Red Cedar Zen Community, 1021 N Forest, Bellingham Washington

June: Samish Sesshin

Every June we offer a full residential sesshin at the Community of Christ’s camp on beautiful Samish Island. Great Blue Herons fly overhead while swallows dance above the grass as we rise at 5am each day for sitting and walking meditation inside and outside, daily Dharma talks with our teacher, Zoketsu Norman Fischer, delicious vegetarian meals, simple outdoor work, and private interviews with Zoketsu and with the other local teachers. Additional activities, duration, and schedule vary each year, but this is always a wonderful opportunity to settle deeply into your practice and zen community.

IS SAMISH SESSHIN RIGHT FOR ME?

by Nomon Tim Burnett, Spiritual Director

Sesshin practice is a powerful opportunity for deep immersion in Dharma practice. Some consider it essential for understanding Zen, others approach Zen in a more flexible way and see benefit to the practice at all levels of engagement with in.

We now say explicitly that at least one full day of silent retreat practice is a prerequisite for attending Samish. And this is a good idea if you are going to do 7 days of such activity to have tasted it first to have a sense of it. But the practice of sesshin is not linear or predictable at all either. If one day felt difficult in some way that doesn’t mean that 7 days will require a heroic push through something 7 times harder. A longer immersion in steady practice will have a different flavor and include probably times that feel difficult but also a much broader spectrum of experience. Peaceful, settled, unsettled, difficult, easy, it’s all there and it’s all created largely by our own mind.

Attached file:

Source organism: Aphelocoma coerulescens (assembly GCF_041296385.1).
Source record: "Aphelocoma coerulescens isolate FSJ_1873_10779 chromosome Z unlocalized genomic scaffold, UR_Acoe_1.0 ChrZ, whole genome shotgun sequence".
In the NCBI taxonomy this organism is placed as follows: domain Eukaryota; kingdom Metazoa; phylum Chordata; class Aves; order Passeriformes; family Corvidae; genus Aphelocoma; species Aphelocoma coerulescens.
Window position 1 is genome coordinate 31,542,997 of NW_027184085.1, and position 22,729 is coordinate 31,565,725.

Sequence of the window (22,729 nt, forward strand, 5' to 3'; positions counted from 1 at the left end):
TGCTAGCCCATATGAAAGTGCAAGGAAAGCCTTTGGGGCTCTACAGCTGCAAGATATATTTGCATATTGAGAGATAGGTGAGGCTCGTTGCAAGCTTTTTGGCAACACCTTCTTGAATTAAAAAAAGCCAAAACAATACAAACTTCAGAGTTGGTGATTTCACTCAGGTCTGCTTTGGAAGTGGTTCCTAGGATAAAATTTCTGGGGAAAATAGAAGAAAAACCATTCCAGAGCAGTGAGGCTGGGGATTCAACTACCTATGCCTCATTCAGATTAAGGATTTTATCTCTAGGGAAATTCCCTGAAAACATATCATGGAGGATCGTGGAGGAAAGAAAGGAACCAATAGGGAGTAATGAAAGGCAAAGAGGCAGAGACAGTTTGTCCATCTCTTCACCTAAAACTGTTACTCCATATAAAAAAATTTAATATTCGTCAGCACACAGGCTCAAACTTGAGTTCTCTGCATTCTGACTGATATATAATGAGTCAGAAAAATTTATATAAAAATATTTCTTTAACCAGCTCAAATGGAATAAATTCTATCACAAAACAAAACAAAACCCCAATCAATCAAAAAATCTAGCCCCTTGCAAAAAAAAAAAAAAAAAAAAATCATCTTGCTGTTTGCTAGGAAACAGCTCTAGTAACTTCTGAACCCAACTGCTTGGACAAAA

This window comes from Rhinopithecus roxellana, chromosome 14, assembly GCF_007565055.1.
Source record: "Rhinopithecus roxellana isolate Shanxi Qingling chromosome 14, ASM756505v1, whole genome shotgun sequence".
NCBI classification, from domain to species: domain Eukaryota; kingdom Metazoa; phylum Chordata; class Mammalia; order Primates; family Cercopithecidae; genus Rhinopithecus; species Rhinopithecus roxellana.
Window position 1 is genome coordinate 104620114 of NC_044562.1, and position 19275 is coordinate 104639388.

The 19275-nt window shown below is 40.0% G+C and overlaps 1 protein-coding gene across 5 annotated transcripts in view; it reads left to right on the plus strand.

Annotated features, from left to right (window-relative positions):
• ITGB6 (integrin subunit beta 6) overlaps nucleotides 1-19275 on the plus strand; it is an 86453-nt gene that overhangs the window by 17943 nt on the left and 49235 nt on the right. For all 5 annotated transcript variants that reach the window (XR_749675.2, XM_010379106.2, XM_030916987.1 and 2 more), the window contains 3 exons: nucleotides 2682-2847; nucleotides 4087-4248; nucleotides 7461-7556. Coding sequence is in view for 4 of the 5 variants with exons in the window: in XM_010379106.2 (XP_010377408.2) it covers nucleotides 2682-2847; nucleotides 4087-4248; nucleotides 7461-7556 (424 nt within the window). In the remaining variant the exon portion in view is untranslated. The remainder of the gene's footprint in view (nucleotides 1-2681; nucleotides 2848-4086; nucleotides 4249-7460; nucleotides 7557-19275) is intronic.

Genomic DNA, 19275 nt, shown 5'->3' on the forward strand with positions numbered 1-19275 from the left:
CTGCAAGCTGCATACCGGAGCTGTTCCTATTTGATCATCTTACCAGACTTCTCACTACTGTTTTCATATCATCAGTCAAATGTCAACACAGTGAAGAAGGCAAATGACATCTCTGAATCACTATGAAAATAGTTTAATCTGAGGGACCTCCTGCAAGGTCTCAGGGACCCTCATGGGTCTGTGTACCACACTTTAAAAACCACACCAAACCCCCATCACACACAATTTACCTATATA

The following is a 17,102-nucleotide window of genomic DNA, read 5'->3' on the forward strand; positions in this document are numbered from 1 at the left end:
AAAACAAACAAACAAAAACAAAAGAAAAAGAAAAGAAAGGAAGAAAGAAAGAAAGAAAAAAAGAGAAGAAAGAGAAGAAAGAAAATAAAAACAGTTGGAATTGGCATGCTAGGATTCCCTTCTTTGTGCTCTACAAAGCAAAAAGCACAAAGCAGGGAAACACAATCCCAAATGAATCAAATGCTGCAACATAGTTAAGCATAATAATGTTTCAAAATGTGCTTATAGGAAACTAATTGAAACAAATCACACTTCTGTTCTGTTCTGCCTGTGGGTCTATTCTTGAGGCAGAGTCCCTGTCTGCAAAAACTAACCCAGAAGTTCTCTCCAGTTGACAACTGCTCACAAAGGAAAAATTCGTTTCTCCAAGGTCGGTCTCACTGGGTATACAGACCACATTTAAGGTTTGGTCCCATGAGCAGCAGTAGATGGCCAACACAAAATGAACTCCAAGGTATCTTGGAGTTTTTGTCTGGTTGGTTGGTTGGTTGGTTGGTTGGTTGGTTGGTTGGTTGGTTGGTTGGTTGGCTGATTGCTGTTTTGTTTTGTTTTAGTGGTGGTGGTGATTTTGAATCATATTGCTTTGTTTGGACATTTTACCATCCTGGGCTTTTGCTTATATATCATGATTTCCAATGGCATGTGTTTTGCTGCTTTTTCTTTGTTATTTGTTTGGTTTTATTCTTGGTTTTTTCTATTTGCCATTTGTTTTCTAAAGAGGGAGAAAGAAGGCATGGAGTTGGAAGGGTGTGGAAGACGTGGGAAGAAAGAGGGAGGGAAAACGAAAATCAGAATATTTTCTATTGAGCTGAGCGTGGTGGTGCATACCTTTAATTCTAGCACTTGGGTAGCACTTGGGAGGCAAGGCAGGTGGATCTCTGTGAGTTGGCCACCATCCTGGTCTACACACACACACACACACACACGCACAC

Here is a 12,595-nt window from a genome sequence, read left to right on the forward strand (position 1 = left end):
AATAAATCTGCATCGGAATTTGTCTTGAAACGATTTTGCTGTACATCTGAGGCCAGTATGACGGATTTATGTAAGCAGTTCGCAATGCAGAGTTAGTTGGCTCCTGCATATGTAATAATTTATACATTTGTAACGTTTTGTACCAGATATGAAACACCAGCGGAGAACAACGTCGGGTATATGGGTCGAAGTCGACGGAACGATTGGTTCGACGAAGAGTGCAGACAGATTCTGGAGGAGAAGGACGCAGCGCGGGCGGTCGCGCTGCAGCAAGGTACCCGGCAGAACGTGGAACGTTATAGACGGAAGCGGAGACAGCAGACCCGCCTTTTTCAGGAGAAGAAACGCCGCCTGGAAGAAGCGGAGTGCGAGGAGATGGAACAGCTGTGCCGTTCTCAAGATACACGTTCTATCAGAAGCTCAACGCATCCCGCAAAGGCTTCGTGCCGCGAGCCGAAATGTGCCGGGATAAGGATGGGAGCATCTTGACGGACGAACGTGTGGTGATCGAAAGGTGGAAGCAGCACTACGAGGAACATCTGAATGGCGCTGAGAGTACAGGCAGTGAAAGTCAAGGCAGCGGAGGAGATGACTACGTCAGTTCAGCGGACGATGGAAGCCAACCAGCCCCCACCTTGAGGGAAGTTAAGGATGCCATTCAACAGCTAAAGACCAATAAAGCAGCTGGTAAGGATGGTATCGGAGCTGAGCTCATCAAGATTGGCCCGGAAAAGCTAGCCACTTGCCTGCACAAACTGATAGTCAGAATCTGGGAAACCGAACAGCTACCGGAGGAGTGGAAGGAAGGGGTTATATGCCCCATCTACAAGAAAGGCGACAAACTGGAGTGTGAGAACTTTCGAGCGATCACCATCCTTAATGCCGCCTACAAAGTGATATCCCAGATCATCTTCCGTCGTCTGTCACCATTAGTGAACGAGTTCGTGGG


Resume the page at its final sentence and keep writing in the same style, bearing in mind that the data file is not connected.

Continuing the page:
Sesshin is an incredible opportunity to study many things. The main thing for many people is the fiction that we maintain that our happiness depends on the external circumstances being just so and life can become an endless quest to rearrange the details of our lives to our liking. In sesshin we simplify experience radically – no talking, practically no decisions, no distraction activities – and see what happens. But the key factor is we do this in a situation with much support from community, tradition, and teachers.

Much like my remarks on jukai if you listen to those, one should not feel it a mark of failure or incomplete practice if you do not feel ready for sesshin. Each of us is different and in different circumstances. To sit steadily at home and with sangha when you can and never attend sesshin would also be a beneficial and complete way to interface with practice. But on the other hand, if you feel at all intimidated by sesshin you might also remind yourself that you’ll never feel ready for something you haven’t experienced (how could you? And what is this idea of “being ready” about exactly?). So if you’re curious and up for taking the plunge maybe this is the year. There is also an option to attend the first half if your schedule won’t allow a full week or you are the kind of person who slips slowly into the cold waters of the lake instead of just jumping into the whole thing.


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